Noble Lords will remember that I have argued in the past that it is quite legitimate to have a tough prison regime, but we have to remember the people who look after the prisoners, and we have to make sure that everyone who is in prison has a decent standard of life. There is nothing wrong with locking people up but there is a lot wrong with not giving them a decent standard of life. I want to ask the Minister to consider three issues which the Prison Officers’ Association regards as a high priority.
First, testing should be made available for all prison officers. Apart from anything else, a number of those 7,000 who are self-isolating would be found not to be carrying the disease and could be back at work, which would help the service.
Secondly, there is a great lack of PPE equipment. Most officers in most prisons do not have access to a full range of equipment; much of it is inadequate and much of what is supposed to be there is missing. Can the Minister assure us that the same priority that is being given to NHS outlets will be given to prison outlets, so that prison officers can be properly protected?
The third issue is recognition of key workers. A number of supermarkets, for instance, have refused to recognise prison officers as key workers. Can the Government make it very clear that they are key workers?
My Lords, I thank the noble Lord, Lord German, for securing this important debate. I declare my interest as founder and director of the UK Sikh prison chaplaincy service.
Our prisons are grossly overcrowded, with more people being sent to prison in proportion to the population than in almost any other European country. We have spoken before about overcrowding and the need for reform, but the added risk to health from Covid-19 gives us an imperative to look again at reducing numbers, by first tackling the needs of the most vulnerable inmates.
I am particularly concerned about mothers in prison—single mothers and expectant mothers—who, in addition to their original sentence, are now deprived of visits by their children because of the pandemic. Worse, wholly innocent children are now being punished through a lack of contact. A small step in the right direction would be to give mothers with no history of violence early temporary release or early parole, which perhaps could later be extended with a community penalty. Similarly, consideration should also be given to vulnerable male prisoners. Covid-19 should be seen as an opportunity to trial long-needed reforms.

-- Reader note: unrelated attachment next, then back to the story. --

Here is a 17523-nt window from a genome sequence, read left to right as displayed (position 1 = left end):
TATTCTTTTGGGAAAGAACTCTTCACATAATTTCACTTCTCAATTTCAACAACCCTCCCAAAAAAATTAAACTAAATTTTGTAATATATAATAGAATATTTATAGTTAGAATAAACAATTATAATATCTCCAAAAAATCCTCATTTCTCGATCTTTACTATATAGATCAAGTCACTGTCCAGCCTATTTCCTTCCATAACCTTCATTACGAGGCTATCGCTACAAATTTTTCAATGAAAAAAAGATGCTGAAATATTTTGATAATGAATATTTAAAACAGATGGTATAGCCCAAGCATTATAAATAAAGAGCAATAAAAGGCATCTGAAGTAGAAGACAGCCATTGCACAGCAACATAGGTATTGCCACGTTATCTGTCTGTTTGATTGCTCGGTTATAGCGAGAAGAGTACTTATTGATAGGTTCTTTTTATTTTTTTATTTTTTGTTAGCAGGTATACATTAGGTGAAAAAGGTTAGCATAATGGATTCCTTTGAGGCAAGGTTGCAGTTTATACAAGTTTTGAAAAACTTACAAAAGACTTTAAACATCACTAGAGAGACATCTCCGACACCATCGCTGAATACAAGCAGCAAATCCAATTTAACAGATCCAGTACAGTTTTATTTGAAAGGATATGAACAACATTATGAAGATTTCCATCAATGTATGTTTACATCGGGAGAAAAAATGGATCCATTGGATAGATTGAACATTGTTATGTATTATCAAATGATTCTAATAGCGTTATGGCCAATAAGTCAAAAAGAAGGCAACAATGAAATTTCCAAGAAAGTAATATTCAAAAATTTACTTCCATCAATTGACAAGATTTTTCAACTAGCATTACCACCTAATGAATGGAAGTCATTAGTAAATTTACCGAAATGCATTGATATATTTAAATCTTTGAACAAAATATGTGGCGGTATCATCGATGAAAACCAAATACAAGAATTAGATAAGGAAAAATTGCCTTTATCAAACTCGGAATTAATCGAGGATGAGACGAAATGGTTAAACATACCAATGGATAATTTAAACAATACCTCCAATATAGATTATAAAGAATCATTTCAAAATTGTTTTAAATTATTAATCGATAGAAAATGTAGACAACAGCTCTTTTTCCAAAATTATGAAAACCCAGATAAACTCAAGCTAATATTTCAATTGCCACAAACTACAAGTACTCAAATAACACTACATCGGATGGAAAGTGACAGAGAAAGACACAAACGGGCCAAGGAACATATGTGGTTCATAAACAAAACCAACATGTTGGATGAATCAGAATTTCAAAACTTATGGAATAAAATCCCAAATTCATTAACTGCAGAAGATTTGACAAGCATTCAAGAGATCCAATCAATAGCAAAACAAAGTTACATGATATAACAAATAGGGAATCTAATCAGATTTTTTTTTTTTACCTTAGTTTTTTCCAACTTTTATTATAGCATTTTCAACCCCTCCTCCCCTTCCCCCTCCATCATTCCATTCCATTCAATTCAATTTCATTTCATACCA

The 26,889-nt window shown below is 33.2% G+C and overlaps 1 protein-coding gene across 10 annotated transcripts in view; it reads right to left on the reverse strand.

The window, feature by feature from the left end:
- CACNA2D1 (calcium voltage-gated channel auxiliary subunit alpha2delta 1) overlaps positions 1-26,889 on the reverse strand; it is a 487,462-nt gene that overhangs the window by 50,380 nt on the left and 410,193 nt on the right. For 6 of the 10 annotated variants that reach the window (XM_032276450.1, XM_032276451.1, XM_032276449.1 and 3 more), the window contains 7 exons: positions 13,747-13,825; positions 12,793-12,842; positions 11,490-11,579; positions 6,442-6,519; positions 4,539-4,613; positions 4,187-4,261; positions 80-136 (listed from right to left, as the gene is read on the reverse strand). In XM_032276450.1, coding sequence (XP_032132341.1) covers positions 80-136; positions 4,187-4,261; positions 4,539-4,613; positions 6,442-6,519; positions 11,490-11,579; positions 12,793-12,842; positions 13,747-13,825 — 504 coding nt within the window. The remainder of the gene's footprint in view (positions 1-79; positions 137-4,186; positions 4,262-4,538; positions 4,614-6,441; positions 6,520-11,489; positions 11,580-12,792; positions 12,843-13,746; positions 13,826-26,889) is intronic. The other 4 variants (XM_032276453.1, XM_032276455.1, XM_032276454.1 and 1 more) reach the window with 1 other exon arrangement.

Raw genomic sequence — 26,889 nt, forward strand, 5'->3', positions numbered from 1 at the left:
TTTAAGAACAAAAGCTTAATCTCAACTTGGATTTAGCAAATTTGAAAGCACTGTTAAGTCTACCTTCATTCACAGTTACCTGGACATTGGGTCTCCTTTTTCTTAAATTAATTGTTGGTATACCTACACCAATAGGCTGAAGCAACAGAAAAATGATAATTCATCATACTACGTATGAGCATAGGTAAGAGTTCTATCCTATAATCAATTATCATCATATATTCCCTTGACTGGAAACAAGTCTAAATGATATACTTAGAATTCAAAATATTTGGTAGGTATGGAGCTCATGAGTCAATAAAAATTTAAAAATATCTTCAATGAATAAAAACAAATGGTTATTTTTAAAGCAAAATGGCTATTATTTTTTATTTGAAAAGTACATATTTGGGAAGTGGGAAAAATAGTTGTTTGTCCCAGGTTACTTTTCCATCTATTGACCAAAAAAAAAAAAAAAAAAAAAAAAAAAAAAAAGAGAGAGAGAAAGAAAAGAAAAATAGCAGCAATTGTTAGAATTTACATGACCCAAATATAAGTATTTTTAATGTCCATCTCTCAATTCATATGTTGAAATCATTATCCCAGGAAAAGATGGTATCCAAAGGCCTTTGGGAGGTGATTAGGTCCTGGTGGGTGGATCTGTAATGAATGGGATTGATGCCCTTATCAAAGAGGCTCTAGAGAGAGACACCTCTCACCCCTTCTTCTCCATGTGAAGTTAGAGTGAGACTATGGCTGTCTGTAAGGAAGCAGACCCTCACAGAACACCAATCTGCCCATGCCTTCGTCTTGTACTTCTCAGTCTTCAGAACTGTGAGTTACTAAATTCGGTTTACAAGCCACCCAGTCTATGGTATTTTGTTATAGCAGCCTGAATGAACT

My Lords, this debate is hard to wind up in two minutes, but I thank my noble friend Lord German for securing it and for opening it so thoroughly.
Even virtually, this House has been at its best, with unanimity—minus one—in demanding humanity, compassion and a practical but civilised approach. We have consistently railed against the lamentable state of our prisons, demanding fewer prisoners, an end to overcrowding, increased staffing, improved living conditions, more purposeful activity and a limit to time spent locked in cells. Our aim has been rehabilitation. Now, with Covid-19, the same action is essential to keep prisoners and staff safe and to save lives.
The Government’s first duty is to protect our citizens—all our citizens, including prisoners. Today, we have identified the actions that we know must be taken. To end cell-sharing, enable social distancing and ease pressure on staff we must cut prisoner numbers by 15,000—and do so now—by ending short sentences and implementing early and temporary release schemes, with tagging as necessary, as other countries have done. We need more staff, intensively trained, to make up shortages and cover for the large numbers of people off work, so that prisoners can eat, work, attend training and exercise—outside their cells—for reasonable times, in safety. Being locked in cells for 23-plus hours a day is not acceptable. We must provide full testing and prompt access to physical and mental medical care, with PPE for staff and prisoners who need it.
The Government know the urgency, but they have been generally slow in this crisis; the MoJ has been hopelessly so on prisons. What action will the Government take? The delay is costing lives.